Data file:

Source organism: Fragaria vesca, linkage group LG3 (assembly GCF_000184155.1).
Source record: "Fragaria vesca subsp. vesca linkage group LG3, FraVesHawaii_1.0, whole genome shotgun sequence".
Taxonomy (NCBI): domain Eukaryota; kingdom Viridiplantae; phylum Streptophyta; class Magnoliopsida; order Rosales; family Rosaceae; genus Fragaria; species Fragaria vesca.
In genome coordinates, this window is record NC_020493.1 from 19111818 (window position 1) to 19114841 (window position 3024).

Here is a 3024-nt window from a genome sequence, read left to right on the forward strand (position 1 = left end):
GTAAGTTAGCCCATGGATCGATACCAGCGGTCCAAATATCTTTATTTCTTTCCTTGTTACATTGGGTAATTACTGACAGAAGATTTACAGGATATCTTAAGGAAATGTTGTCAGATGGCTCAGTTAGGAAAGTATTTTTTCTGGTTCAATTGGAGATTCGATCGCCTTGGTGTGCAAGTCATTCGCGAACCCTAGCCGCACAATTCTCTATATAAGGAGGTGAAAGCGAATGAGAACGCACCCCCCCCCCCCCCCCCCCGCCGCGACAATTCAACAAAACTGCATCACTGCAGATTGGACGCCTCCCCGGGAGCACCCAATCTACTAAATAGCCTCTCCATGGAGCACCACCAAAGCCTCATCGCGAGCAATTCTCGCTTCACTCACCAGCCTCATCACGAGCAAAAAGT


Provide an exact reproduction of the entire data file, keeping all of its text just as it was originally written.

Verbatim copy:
Source organism: Fragaria vesca, linkage group LG3 (assembly GCF_000184155.1).
Source record: "Fragaria vesca subsp. vesca linkage group LG3, FraVesHawaii_1.0, whole genome shotgun sequence".
Taxonomy (NCBI): domain Eukaryota; kingdom Viridiplantae; phylum Streptophyta; class Magnoliopsida; order Rosales; family Rosaceae; genus Fragaria; species Fragaria vesca.
In genome coordinates, this window is record NC_020493.1 from 19111818 (window position 1) to 19114841 (window position 3024).

Here is a 3024-nt window from a genome sequence, read left to right on the forward strand (position 1 = left end):
GTAAGTTAGCCCATGGATCGATACCAGCGGTCCAAATATCTTTATTTCTTTCCTTGTTACATTGGGTAATTACTGACAGAAGATTTACAGGATATCTTAAGGAAATGTTGTCAGATGGCTCAGTTAGGAAAGTATTTTTTCTGGTTCAATTGGAGATTCGATCGCCTTGGTGTGCAAGTCATTCGCGAACCCTAGCCGCACAATTCTCTATATAAGGAGGTGAAAGCGAATGAGAACGCACCCCCCCCCCCCCCCCCCCGCCGCGACAATTCAACAAAACTGCATCACTGCAGATTGGACGCCTCCCCGGGAGCACCCAATCTACTAAATAGCCTCTCCATGGAGCACCACCAAAGCCTCATCGCGAGCAATTCTCGCTTCACTCACCAGCCTCATCACGAGCAAAAAGT